Enterprise Software

5 IT Headlines You Won

Ah yes, it’s that time of year. A chill in the air. Wishes of holiday cheer. Increasing traffic around shopping malls. And the mandatory predictions of what’s to come in the New Year.

Rex Baldazo has already given you his views on what we won’t see in the news in 2006. So has Erik Eckel. Now it’s my turn. Fortunately, a tear in the space-time continuum that appeared as a result of loading OS/2 onto a 3.0Ghz Pentium 4 PC allowed me to connect to a News.com page dated 12/31/2006. Here’s what I didn’t see:

1) Technology X displaces Microsoft X in the marketplace

I don’t care if we’re talking Web applications, Linux, OpenDoc, MacOS, Firefox, or Google. Every year we hear of the Next Big Thing that’s going to crush Microsoft. It hasn’t happened yet, and chances are it’s not going to happen any time soon. The only caveat to this prediction may be the PlayStation 3 going over the xBox 360, but until it ships, even that’s debatable. Microsoft’s biggest enemy in the marketplace is Microsoft itself, and until it makes a fatal mistake, nothing else is going budge it.

2) Vista ships on time – with a full feature set

Microsoft has a history of creating illusory ship dates. Maybe Slip Dates would be a better term for them. As the shipping date gets closer, one of two things invariably happens. Either the ship date changes or features get tossed over the side. Beta 2 has already been delayed while promised features like WinFS suddenly have become possible options in the future. Vista may indeed appear in 2006, but it will be very late in the year, and without a full set of features that were announced years ago.

3) Novell returns to profitability

This one pains me because I’ve long been a Novell and NetWare fan. The problem is NetWare market share is dropping like a rock at the same time Novell is trying to sell a free operating system that has a version dominated by RedHat. Novell has a solid record of selling operating systems to business and understanding networking in general, but so far it hasn’t been able to turn this reputation into profits. Being squeezed by Microsoft, RedHat, and The March Of Progress, Novell is in a whole world of hurt. I hope this one turns out to be wrong.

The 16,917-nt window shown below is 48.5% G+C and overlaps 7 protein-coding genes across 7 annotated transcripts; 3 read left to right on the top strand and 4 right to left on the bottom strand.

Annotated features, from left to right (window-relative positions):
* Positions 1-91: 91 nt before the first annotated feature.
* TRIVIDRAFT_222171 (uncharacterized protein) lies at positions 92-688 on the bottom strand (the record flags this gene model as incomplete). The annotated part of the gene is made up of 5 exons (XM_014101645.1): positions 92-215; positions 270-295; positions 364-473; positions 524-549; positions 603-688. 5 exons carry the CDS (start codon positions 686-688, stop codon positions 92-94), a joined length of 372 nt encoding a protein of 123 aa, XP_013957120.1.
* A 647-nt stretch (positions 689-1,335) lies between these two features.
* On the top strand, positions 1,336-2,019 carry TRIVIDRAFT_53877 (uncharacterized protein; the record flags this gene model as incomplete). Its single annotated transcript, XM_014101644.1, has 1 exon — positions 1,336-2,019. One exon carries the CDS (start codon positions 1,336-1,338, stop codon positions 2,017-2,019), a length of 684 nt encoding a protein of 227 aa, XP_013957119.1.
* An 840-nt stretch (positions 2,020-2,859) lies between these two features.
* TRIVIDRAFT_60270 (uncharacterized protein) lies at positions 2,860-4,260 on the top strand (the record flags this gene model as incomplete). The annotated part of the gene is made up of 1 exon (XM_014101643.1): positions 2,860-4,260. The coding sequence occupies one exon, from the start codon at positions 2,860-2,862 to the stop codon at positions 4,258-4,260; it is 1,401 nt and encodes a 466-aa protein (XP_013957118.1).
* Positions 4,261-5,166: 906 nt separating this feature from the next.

4) IT Budgets Soar

The economy may be slowly improving, but with the sudden changes that still appear all the time such as oil shocks, terrorism, and natural disasters, the economy is far from being strong. IT is usually the first thing that gets cut when times go bad, and it’s usually the last thing to be restored when things appear to get better. Business wants to make sure that it can get widgets built and sold consistently and profitably before it starts budgeting for the latest computer gadget. Get used to doing more with less.

5) Apple crashes and burns

The Mac may never replace Windows on the desktop or in the server room, but at the same time, Apple’s nowhere near in danger of disappearing or becoming irrelevant. The iPod continues to bring in cash and the Mac itself has a hard-core enough following that Apple doesn’t have much to worry about. And let’s not forget that if things do start looking scary for Apple, that’s usually when Steve Jobs shines and pulls a rabbit out of his hat. GM will crash and burn before Apple does.

Editor's Picks